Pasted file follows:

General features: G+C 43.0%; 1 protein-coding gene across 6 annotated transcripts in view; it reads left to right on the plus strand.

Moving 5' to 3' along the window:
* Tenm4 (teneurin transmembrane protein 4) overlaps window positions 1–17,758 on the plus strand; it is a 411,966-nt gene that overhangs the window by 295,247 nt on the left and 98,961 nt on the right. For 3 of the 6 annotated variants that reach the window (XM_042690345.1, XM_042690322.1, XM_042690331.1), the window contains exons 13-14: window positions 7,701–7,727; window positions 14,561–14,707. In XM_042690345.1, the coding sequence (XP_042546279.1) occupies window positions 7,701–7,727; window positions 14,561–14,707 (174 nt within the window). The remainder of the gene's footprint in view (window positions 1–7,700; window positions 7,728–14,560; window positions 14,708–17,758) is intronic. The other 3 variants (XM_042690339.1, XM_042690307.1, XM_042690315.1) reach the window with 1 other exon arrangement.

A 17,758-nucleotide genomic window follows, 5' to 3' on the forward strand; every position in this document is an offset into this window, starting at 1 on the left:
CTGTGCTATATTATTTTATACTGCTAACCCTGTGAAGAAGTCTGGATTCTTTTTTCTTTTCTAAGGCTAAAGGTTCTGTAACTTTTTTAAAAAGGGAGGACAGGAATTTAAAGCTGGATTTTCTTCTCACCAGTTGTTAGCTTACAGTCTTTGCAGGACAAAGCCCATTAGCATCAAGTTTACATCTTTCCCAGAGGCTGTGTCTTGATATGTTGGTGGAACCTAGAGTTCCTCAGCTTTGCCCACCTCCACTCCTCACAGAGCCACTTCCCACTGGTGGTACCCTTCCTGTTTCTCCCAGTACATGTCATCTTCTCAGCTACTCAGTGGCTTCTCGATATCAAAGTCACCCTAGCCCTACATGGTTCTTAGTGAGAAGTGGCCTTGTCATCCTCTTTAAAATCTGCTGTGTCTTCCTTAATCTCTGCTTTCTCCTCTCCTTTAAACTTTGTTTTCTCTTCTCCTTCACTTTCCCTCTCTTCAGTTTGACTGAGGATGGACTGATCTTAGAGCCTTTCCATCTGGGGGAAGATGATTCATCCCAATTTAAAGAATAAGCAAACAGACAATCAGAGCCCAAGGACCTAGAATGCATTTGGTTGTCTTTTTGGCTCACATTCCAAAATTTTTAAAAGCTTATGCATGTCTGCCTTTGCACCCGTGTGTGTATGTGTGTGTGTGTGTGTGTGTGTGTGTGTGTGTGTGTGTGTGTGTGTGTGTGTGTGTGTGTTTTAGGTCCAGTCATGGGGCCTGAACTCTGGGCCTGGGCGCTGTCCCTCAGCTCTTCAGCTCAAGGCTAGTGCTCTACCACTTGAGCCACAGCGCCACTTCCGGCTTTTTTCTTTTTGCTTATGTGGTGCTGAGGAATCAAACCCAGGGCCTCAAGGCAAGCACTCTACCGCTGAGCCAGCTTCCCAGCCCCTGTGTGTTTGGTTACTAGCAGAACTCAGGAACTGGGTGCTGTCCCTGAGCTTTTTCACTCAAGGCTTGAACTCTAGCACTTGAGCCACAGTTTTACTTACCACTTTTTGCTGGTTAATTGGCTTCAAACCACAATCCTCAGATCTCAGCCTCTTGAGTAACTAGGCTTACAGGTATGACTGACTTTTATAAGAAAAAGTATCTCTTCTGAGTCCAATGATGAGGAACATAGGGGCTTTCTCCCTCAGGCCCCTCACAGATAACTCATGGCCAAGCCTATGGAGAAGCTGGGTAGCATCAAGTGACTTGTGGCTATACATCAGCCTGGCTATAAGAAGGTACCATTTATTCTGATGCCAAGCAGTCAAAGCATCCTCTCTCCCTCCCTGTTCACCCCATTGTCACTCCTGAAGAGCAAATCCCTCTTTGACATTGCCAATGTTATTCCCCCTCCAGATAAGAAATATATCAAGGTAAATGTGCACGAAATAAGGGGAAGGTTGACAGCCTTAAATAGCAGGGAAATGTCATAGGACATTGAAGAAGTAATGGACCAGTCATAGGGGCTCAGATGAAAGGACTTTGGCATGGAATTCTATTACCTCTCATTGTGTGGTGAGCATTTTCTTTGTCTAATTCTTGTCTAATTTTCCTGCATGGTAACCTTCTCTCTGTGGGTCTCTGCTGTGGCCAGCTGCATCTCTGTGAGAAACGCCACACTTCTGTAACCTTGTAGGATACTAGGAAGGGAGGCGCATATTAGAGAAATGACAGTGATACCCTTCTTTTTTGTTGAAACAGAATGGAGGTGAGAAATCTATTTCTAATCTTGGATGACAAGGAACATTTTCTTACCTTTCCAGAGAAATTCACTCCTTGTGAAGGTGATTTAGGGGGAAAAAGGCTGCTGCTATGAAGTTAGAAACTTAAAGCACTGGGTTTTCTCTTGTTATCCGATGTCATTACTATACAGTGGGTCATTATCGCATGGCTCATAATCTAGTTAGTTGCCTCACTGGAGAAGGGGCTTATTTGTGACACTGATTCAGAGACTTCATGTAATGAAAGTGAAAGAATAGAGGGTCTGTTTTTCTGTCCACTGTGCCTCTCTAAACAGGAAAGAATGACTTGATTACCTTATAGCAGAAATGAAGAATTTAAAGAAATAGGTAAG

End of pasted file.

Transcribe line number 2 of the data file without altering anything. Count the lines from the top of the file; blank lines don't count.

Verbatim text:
Moving 5' to 3' along the window: